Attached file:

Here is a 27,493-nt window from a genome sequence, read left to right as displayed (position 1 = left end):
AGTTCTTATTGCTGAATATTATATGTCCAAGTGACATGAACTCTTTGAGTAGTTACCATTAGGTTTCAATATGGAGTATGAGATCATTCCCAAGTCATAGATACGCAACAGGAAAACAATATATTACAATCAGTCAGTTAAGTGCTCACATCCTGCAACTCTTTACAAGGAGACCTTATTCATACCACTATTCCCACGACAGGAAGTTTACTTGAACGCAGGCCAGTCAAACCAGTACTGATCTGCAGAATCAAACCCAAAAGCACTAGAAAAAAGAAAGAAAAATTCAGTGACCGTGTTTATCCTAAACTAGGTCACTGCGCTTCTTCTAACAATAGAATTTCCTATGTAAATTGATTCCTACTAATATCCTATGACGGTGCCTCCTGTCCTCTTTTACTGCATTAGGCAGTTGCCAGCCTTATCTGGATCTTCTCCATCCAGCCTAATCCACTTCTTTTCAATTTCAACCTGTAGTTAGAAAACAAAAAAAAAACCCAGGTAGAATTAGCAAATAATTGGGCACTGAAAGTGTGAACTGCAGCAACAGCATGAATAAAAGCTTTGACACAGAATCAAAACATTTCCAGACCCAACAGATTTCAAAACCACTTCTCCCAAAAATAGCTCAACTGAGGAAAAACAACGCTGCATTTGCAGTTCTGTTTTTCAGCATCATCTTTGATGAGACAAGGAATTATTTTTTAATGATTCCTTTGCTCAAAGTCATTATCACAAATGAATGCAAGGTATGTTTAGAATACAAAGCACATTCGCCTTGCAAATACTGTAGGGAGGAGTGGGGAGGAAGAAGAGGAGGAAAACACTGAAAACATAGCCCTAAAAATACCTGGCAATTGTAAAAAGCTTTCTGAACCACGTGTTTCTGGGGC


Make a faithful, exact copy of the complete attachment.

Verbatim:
Here is a 27,493-nt window from a genome sequence, read left to right as displayed (position 1 = left end):
AGTTCTTATTGCTGAATATTATATGTCCAAGTGACATGAACTCTTTGAGTAGTTACCATTAGGTTTCAATATGGAGTATGAGATCATTCCCAAGTCATAGATACGCAACAGGAAAACAATATATTACAATCAGTCAGTTAAGTGCTCACATCCTGCAACTCTTTACAAGGAGACCTTATTCATACCACTATTCCCACGACAGGAAGTTTACTTGAACGCAGGCCAGTCAAACCAGTACTGATCTGCAGAATCAAACCCAAAAGCACTAGAAAAAAGAAAGAAAAATTCAGTGACCGTGTTTATCCTAAACTAGGTCACTGCGCTTCTTCTAACAATAGAATTTCCTATGTAAATTGATTCCTACTAATATCCTATGACGGTGCCTCCTGTCCTCTTTTACTGCATTAGGCAGTTGCCAGCCTTATCTGGATCTTCTCCATCCAGCCTAATCCACTTCTTTTCAATTTCAACCTGTAGTTAGAAAACAAAAAAAAAACCCAGGTAGAATTAGCAAATAATTGGGCACTGAAAGTGTGAACTGCAGCAACAGCATGAATAAAAGCTTTGACACAGAATCAAAACATTTCCAGACCCAACAGATTTCAAAACCACTTCTCCCAAAAATAGCTCAACTGAGGAAAAACAACGCTGCATTTGCAGTTCTGTTTTTCAGCATCATCTTTGATGAGACAAGGAATTATTTTTTAATGATTCCTTTGCTCAAAGTCATTATCACAAATGAATGCAAGGTATGTTTAGAATACAAAGCACATTCGCCTTGCAAATACTGTAGGGAGGAGTGGGGAGGAAGAAGAGGAGGAAAACACTGAAAACATAGCCCTAAAAATACCTGGCAATTGTAAAAAGCTTTCTGAACCACGTGTTTCTGGGGC